ROME – On Saturday Pope Francis sent an envoy to Medjugorje in Bosnia-Herzegovina, not to rule on the credibility of the alleged Marian apparitions taking place at the site since 1981, but to assist with pastoral issues.
Speaking to Crux, a source close to the matter said that Archbishop Henryk Hoser of Warsaw-Prague, Poland, the man tapped by the pope, won’t have a doctrinal role, but a pastoral one. It’s the Vatican’s Congregation for the Doctrine of the Faith that has to rule on legitimacy of the alleged apparitions.
In announcing the appointment, the Vatican acknowledged that thousands of pilgrims flock to Medjugorje every year.
“The mission has the aim of acquiring a deeper knowledge of the pastoral situation there, and, above all, of the needs of the faithful who go there in pilgrimage, and on the basis of this, to suggest possible pastoral initiatives for the future.”
The city is a pilgrimage hub because of the reported apparitions. In 1981, Medjugorje was an unexceptional farming community of some 400 Croatian families in the former Yugoslavia, and most believe it’d still be one had it not been for the regular Marian messages.
The news of a papal delegate being appointed was announced on Saturday by the Vatican’s press office, through a statement that also insisted on the “exclusively pastoral character” of Hoser’s mission.
The bishop will continue to exercise his role as bishop of Warsaw, but he’s expected to finish his assessment by Europe’s summer time.
Those who take the reported apparitions at face value believe the Virgin Mary, or the “Gospa,” as she’s affectionately known in Medjugorje, has been appearing in this small town 60 miles from Sarajevo, the capital of Bosnia Herzegovina, since June 24, 1981.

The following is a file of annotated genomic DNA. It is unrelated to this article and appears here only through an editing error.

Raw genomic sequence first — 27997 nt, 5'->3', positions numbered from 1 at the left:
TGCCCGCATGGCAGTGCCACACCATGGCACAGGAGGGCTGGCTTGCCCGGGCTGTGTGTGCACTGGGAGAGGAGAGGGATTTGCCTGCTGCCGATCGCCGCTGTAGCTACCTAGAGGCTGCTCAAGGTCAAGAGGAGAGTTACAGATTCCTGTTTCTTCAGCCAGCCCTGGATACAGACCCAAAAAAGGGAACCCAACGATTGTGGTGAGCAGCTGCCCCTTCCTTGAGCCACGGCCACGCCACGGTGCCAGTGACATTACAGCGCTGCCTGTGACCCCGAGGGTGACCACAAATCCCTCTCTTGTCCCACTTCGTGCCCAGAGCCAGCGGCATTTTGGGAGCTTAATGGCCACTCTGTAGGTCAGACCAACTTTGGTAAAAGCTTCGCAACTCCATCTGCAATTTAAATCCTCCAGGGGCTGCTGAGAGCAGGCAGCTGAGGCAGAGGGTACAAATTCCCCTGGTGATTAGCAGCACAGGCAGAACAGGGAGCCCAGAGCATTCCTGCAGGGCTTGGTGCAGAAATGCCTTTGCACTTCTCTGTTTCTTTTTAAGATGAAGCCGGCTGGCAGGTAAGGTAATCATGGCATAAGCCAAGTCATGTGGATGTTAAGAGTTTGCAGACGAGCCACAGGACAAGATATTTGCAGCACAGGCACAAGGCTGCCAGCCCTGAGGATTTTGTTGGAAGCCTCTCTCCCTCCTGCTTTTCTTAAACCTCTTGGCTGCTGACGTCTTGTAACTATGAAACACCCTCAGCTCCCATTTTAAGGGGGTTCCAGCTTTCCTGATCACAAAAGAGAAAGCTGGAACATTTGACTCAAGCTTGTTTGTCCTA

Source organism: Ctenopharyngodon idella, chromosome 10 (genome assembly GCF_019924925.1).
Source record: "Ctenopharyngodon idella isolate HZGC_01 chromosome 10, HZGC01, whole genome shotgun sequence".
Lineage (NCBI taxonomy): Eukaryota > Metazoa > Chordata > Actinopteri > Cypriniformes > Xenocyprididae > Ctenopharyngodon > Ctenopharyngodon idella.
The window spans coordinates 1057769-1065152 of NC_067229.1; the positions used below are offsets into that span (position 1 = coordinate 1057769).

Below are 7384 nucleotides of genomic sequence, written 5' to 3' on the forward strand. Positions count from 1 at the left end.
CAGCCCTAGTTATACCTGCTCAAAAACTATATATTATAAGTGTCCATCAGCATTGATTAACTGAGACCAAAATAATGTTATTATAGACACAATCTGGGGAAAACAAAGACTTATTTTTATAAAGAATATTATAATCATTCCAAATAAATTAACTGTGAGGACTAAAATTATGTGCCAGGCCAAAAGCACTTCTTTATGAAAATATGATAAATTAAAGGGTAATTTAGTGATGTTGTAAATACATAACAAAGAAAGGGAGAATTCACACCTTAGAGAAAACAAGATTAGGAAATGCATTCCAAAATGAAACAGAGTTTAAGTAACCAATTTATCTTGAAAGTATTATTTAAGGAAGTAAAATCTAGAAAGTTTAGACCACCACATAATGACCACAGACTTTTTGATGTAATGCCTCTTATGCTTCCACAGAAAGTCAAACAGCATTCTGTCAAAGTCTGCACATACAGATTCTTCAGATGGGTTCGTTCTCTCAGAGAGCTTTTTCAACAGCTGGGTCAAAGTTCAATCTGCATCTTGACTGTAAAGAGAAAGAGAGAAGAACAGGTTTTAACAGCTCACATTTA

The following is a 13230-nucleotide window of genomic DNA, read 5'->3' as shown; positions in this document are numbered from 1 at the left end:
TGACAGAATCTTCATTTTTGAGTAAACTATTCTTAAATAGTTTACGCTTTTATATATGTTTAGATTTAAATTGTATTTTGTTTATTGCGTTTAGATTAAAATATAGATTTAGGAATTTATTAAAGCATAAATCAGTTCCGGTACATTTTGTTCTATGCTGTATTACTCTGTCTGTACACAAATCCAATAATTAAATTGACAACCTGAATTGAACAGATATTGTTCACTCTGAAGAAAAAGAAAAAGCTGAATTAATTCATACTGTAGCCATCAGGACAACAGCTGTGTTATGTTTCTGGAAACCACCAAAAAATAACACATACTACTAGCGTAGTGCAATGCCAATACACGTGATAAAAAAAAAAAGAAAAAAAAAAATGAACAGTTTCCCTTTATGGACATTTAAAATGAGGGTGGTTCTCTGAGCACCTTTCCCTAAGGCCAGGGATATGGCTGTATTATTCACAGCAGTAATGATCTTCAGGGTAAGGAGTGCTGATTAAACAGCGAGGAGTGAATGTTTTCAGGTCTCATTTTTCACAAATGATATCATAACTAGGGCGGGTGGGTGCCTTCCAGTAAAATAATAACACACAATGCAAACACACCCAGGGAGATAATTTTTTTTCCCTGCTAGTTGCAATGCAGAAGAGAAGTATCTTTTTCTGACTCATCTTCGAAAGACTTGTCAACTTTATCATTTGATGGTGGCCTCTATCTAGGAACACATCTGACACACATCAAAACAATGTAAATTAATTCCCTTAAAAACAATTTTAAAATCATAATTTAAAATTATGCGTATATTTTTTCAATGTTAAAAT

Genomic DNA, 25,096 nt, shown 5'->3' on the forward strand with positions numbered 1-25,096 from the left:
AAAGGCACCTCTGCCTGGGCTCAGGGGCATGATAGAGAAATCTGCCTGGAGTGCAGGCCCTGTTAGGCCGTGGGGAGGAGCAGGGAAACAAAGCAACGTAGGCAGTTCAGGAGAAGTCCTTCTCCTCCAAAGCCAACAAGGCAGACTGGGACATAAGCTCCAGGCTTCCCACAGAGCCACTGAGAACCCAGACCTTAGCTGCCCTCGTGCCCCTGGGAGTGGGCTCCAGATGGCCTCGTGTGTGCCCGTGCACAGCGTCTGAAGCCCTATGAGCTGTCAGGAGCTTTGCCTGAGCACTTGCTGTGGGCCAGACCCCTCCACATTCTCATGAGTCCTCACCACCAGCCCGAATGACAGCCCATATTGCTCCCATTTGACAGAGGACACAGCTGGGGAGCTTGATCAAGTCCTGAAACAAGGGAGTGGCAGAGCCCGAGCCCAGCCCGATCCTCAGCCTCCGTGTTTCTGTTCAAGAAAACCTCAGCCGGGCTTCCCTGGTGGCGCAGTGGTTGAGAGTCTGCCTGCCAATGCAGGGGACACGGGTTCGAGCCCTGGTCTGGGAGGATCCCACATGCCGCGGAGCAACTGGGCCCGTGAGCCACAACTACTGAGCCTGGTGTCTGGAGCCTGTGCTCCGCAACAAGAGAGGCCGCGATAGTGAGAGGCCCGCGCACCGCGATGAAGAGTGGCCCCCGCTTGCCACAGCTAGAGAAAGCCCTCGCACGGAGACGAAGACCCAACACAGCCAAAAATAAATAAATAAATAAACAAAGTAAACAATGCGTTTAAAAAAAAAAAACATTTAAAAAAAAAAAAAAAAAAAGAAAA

According to the lore, the Virgin first appeared daily to six young people aged between 10 and 17 at the time, but since 1989 has continued to do so only to some of them – twice a month: on the 2nd and the 25th.
In the years since that first message, the Vatican hasn’t ruled on the veracity of the apparitions. Generally speaking, for the Vatican to even consider issuing a finding on a reported apparition, the revelations have to be over, and in Medjugorje they’re definitely not.
The fact that the local Catholic hierarchy is divided doesn’t help either.
In 2010, under Benedict, the Vatican set up a commission to study the Medjugorje question. Five years later, on June 6, 2015, Pope Francis told reporters that “we’ve reached the point of making a decision and then they will say.” But over 18 months later, nothing has been said.
Only days later, during one of his morning Masses, Francis cautioned against basing one’s faith solely on predicted visions or anything other than Christ himself. And last November, he reiterated a concept he’d spoken about before, which is that the Virgin Mary is not a postmistress, delivering daily letters, a point he mentioned again this week.
Among other things, Hoser will have to study the pastoral care given to the pilgrims by the local Franciscan community, which runs the Saint James church that doubles as a pilgrimage welcoming center.
There are several Masses throughout the day, Eucharistic adoration and some 35 confessionals where priests who accompany pilgrimage groups hear confessions in several languages.
According to their statistics, an average of 26 priests per day concelebrated in the Masses in January 2017, and some 36,000 people received Communion during the same period.
Yet despite the many pastoral services provided for the pilgrims, this community hasn’t been free of scandals in recent years and has long been at odds with the bishops of Mostar-Duvno, the diocese to which Medjugorje belongs.
Both bishop Pavao Žanić, who led the diocese from 1980 to 1993, and current bishop Ratko Perić asserted clearly that nothing supernatural is happening here.
Among the scandals surrounding the Franciscans, one of the most resounding was the 2010 defrocking of Father Tomislav Vlasic, a Franciscan priest who served as a former “spiritual director” to the six visionaries.
The decision, approved by emeritus Pope Benedict XVI, came after a year-long probe into charges he exaggerated the apparitions and had fathered a child with a nun.
It wasn’t lost on many observers that the announcement came on Feb. 11, the day on which the Catholic Church marks the feast of Our Lady of Lourdes, who appeared in the small French village from February 11 to July 15, 1858.